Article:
Cyber security: Managing mounting threats, burnout, and talent turnover
Rob Fain, principal in our IT & digital leadership practice, explores the growing cyber threat to businesses and the impact on recruiting and retaining security talent.
Last year, the UK Government released its National Cyber Security Strategy. This committed £22 billion towards its vision for the UK to be a leading, responsible, and democratic cyber power by 2030.
Since the pandemic we have seen an exponential rise in cyber-attacks. As recently as March 2023, iconic car maker Ferrari has been the latest high-profile victim of two separate cyber-attacks. Specifically, a ransomware attack targeting their operations and a customer data breach. It is no longer a case of ‘if’ organisations will suffer a cyber-attack, but ‘when’?
Coupled with rising cyber-attacks are a number of additional challenges. A dearth of security talent combined with increasing threats is leading to burnout – both among cyber security leaders and those they manage. Recent Gartner research shows that by 2025 nearly half of cyber security leaders will have changed jobs, including 25% for different roles entirely due to multiple work-related stressors*.
One of the major stress points is the elevated pace of development, with teams under increasing pressure to meet delivery goals and faster release cycles. Yet at the same time, excessive controls and security policies are hindering development speed, subsequently leading to friction, and causing stress among leaders and teams. Add to this the emerging concerns of how AI will impact teams, it is easy to see why anxiety levels are rising.
This psychological toll is, impacting both performance and job satisfaction, which in itself can increase the risk of a cyber-attack.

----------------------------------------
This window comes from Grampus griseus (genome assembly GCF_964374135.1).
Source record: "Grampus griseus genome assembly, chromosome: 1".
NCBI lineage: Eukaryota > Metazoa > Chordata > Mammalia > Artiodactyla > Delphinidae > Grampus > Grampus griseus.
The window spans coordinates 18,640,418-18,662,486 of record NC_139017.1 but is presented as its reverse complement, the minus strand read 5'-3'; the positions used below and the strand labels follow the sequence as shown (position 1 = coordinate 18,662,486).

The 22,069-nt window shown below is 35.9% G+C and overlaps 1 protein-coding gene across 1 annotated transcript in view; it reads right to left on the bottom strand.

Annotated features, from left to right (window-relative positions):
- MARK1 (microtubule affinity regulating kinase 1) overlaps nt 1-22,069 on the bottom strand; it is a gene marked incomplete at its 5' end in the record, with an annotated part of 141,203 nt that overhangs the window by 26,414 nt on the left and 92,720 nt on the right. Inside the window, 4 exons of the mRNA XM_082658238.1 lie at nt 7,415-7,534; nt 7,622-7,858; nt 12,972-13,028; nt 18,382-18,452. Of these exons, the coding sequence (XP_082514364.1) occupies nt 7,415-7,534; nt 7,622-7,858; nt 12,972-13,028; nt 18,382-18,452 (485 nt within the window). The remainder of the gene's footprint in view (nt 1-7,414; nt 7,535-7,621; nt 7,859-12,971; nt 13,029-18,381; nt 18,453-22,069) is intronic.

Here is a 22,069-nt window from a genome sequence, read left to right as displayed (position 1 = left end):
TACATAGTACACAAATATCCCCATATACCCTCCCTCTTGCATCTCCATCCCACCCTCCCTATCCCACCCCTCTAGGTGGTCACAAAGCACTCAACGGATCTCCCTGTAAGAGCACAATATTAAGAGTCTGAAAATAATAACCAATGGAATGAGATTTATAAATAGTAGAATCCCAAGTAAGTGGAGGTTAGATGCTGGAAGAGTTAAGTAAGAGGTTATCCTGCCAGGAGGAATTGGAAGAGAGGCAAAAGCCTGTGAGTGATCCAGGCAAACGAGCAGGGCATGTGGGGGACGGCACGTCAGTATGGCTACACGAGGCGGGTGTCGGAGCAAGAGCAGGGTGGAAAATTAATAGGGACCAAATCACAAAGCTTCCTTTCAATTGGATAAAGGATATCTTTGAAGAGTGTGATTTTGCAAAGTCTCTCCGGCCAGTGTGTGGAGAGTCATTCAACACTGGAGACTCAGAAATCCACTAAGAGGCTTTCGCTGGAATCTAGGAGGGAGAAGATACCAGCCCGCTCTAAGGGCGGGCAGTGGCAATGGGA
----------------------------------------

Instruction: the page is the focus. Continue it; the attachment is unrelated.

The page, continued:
Despite this, there are reasons for optimism. External investment, exposure, and internal support for cyber security measures have never been stronger. IT Leaders are being granted more autonomy and influence and increasingly IT is gaining a seat at the boardroom table. This has been helped by the need for many organisations to digitally transform their organisations across the majority if not all functions.
Tips for attracting the best cyber-security talent:
- The current market is heavily candidate-led – ensure the role profile, your employer value proposition and culture are suitably dynamic and compelling to give you a competitive edge.
- Avoid drawn out interview processes and timescales – keep them as efficient as possible to keep candidates engaged with the role.
- Keep all candidates regularly informed on progress and next steps to retain their interest and avoid losing them to the competition.
Implementing and retaining a highly competent IT and security team is essential to achieving organisational success in the 2020s and beyond.
At Berwick Partners, we source the highest calibre IT and security talent into a number of sectors and the following areas often dominate discussions. Do any of these resonate with you and your team? If so, we would really like to hear your experiences.
- What are the areas of focus within your organisation from a cyber-security risk perspective?
- Do you consider the faster pace of technology growth and development a cyber-security risk?
- Is burnout and high turnover impacting your cyber security and threat detection capabilities?
Rob Fain is a specialist IT recruiter for Berwick Partners. Part of the Odgers Berndtson Group. Our IT & digital leadership practice, focuses on placing and retaining emerging leadership talent, including heads of IT functions – IT security, projects, architecture, software etc. as well as IT directors, leaders, and C-suite professionals.
To discuss your IT and / or cyber-security talent needs please contact Rob Fain.
*Gartner Predicts 2023: Cybersecurity Industry Focuses on the Human Deal, by analysts Deepti Gopal, Leigh McMullen, Andrew Walls, Richard Addiscott, Paul Furtado, Craig Porter, Oscar Isaka, Charlie Winckless, published 25 January 2023.